For the 2016 Census long-form questionnaire, two types of households were considered non-respondent:

This refers to total non-response, which is processed differently depending on the collection method and the type of household.

Finally, partial non-response is when the long-form questionnaire is partially completed. This type of response is processed by imputation. An overview of this method is presented in the next section.

3.9 Edit and imputation

The data collected in any survey or census contain some omissions or inconsistencies. For example, a respondent may be unwilling to answer a question, fail to remember the right answer or misunderstand the question. Other errors, such as incorrect coding, can also occur.

The final clean-up of data, done in the edit and imputation process, was fully automated using the Canadian Census Edit and Imputation System (CANCEIS) (Statistics Canada 2014) for all census topics. Two imputation methods were applied. The first method, called "deterministic imputation," involved assigning specific values under certain conditions when problems were clear and unambiguous to resolve. Detailed edit rules were applied to identify these conditions, and the variables involved in the rules were assigned predetermined values. The second method, called "minimum-change nearest-neighbour donor imputation," applied a series of detailed edit rules that identified any missing or inconsistent responses. When a record with missing or inconsistent responses was identified, another record that met the edit rules and had most characteristics in common with the record with an error was selected. Data from this donor record were borrowed and used to make the minimum number of changes to the variables to resolve all cases of missing or inconsistent responses.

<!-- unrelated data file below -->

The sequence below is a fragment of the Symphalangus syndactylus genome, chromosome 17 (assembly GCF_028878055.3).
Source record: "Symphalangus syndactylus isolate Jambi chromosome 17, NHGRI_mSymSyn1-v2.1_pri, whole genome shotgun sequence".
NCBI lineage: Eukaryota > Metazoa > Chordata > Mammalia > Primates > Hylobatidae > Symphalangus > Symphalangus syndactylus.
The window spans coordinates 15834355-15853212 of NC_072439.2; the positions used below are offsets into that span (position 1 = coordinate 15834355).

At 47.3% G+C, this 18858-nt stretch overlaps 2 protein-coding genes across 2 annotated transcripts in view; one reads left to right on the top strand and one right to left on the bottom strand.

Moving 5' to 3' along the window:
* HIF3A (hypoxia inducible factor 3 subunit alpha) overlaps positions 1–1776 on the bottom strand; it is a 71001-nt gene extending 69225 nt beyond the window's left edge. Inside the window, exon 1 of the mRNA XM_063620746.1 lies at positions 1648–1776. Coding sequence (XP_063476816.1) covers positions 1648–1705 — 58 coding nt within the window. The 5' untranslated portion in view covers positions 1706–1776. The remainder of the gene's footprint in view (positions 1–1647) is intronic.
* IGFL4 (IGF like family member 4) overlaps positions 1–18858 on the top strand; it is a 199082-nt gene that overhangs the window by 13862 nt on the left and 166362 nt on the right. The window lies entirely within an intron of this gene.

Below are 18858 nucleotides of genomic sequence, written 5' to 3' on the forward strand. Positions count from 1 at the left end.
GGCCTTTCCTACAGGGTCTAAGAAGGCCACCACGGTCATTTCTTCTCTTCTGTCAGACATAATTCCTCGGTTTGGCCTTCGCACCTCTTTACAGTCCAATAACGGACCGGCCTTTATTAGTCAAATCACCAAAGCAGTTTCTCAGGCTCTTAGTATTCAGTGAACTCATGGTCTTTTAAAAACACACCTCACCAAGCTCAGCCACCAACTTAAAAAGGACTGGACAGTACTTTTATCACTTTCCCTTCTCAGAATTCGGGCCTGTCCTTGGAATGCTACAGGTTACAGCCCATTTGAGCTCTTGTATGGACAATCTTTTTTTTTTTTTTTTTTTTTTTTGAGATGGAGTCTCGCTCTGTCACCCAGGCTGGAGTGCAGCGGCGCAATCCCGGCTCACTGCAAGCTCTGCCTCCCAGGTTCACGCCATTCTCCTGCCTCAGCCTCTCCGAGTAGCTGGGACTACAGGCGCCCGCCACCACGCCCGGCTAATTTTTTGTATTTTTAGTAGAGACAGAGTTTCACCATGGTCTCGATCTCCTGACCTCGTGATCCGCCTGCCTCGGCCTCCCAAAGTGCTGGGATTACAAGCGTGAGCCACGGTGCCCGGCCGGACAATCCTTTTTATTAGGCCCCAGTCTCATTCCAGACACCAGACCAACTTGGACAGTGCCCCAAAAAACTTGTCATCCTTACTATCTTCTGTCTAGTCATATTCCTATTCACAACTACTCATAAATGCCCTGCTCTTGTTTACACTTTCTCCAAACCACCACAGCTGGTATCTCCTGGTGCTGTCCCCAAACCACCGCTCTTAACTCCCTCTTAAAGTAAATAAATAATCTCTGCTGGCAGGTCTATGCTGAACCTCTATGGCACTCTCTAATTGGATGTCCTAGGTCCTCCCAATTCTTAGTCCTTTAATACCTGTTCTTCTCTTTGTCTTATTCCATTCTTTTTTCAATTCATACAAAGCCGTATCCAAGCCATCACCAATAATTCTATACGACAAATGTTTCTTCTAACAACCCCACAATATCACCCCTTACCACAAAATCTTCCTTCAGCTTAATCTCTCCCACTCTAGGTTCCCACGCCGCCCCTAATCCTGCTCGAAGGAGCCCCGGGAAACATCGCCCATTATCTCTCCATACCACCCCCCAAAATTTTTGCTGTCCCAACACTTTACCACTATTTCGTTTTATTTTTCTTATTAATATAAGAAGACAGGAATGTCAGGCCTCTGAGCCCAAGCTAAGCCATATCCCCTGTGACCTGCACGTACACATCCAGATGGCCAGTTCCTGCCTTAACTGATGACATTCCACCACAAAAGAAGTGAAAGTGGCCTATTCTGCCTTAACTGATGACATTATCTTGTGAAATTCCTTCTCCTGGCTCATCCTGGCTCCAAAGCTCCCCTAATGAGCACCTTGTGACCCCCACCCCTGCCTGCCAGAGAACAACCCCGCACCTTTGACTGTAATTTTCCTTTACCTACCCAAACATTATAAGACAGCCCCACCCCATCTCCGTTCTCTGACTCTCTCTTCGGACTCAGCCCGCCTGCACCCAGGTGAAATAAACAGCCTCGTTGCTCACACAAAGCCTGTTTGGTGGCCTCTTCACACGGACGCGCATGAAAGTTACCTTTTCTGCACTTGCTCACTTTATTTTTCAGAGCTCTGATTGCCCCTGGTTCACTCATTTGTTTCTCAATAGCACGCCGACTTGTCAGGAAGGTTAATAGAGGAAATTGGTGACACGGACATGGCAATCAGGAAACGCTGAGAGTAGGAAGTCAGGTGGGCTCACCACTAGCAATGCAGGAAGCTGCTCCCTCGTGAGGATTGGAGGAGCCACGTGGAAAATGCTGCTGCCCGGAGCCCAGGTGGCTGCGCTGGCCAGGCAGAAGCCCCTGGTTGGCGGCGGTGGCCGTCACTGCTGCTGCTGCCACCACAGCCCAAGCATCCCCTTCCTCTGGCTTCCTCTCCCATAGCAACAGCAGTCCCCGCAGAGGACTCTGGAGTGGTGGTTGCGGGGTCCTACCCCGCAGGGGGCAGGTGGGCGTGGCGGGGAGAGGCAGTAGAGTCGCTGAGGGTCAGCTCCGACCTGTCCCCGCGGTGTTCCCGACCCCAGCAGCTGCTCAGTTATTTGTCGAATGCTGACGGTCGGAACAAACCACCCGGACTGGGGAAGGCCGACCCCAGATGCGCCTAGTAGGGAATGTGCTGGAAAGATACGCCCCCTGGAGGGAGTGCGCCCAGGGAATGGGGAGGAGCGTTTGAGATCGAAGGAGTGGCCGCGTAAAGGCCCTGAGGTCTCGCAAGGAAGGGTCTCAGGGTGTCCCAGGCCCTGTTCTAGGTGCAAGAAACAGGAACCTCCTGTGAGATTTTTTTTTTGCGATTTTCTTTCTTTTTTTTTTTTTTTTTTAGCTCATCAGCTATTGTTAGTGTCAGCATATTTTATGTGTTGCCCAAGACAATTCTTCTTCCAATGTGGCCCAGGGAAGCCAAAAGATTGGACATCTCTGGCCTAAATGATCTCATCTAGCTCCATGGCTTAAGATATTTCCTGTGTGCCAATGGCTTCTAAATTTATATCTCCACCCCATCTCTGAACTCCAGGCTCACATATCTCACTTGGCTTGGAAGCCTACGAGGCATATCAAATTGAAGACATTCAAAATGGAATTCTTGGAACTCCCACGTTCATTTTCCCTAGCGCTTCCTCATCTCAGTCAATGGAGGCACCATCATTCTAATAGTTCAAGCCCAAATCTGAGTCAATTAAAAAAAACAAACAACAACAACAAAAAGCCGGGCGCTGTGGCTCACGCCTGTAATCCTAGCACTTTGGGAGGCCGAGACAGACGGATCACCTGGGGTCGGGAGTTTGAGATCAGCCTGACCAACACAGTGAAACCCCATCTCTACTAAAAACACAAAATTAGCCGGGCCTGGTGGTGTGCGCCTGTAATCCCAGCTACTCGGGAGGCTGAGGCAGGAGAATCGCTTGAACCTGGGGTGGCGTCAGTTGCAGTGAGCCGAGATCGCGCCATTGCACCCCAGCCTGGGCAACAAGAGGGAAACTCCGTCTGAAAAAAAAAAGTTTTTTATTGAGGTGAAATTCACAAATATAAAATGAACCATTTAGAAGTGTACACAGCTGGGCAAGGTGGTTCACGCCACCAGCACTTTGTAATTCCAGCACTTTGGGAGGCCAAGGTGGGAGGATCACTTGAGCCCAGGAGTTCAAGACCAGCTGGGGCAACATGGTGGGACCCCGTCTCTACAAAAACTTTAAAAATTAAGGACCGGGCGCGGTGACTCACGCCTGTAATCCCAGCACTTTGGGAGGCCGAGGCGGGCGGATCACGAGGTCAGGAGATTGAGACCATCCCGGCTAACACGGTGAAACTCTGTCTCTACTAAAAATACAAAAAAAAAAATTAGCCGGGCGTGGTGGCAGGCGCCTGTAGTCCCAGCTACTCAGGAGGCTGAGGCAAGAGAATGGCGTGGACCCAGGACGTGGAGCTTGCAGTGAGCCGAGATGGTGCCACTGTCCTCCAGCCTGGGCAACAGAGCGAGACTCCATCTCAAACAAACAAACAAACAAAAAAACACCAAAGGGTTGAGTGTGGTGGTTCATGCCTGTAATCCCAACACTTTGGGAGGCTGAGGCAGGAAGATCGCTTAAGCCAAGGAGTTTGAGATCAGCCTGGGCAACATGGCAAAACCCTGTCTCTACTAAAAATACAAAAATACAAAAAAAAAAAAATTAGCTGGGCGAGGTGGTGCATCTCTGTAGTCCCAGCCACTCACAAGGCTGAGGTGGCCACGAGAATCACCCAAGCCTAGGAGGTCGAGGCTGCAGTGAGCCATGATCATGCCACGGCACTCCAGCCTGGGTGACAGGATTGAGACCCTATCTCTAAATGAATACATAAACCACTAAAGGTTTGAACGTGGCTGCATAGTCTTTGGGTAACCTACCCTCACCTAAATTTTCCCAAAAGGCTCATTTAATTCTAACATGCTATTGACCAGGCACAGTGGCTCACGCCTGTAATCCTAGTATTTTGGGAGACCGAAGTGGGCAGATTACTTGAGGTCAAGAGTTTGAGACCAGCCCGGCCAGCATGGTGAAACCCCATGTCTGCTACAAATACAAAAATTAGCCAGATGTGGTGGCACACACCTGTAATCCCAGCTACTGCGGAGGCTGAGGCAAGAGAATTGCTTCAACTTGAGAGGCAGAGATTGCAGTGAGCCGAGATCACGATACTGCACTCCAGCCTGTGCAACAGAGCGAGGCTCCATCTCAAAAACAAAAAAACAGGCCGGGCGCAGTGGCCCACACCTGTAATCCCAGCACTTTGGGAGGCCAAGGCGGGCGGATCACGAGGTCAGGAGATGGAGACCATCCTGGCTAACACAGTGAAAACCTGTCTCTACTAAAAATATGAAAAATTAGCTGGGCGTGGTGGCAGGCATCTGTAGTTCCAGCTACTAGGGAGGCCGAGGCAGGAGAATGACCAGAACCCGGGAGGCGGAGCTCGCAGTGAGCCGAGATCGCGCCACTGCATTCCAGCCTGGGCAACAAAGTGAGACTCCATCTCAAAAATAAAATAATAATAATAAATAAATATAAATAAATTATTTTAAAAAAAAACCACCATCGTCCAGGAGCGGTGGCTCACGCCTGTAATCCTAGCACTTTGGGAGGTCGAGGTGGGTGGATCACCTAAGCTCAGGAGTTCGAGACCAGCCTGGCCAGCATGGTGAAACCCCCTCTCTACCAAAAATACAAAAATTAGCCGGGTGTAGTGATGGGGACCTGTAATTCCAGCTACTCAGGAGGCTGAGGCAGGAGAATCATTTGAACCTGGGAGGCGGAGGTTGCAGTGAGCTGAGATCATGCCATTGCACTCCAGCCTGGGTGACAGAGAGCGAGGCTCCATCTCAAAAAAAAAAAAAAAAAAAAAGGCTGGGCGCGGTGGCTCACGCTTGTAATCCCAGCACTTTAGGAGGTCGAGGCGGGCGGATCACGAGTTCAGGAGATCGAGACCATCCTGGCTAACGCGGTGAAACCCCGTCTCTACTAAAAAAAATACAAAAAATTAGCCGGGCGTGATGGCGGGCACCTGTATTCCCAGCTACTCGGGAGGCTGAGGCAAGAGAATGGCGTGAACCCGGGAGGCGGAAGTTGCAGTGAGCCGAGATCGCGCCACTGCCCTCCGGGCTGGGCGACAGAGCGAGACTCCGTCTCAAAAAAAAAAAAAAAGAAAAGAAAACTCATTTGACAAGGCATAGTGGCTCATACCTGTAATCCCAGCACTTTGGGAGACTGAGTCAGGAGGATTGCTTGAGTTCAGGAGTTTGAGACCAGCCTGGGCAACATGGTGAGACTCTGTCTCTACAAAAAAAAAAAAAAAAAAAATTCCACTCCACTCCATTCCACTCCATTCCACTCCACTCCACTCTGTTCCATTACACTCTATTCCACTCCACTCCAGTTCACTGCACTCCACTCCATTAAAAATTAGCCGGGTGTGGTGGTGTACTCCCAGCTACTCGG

3.10 Weighting

The 2016 Canadian Census Program consisted of a census of population and a sample survey for which one-quarter of Canadian private households were selected. Households not sampled for the survey received a short-form questionnaire, while sampled households received a long-form questionnaire. In addition to the short-form questions, the long-form questionnaire gathered sociocultural information, as well as information on daily activities, mobility, place of birth, education, labour market activity, etc. Weighting was used to represent the entire population based on the information gathered from the sample.

The first step in the weighting process was to assign a design weight to each household that reflected its probability of being sampled. These weights then underwent an initial adjustment for coverage and total non-response. This adjustment was applied to the weights of respondent households. Finally, a second adjustment, referred to as final calibration, was made to establish closer agreement between the estimates obtained from respondent households in the sample and the census counts for a number of characteristics from the short-form questionnaire or from administrative data sources. The weighting methodology is described in detail in Chapter 4. All private households attached to collective dwellings and all private households in a canvasser CU were selected for the long-form sample and received a design weight of 1. They were then excluded from the coverage and non-response adjustment processes, as well as from the final calibration process.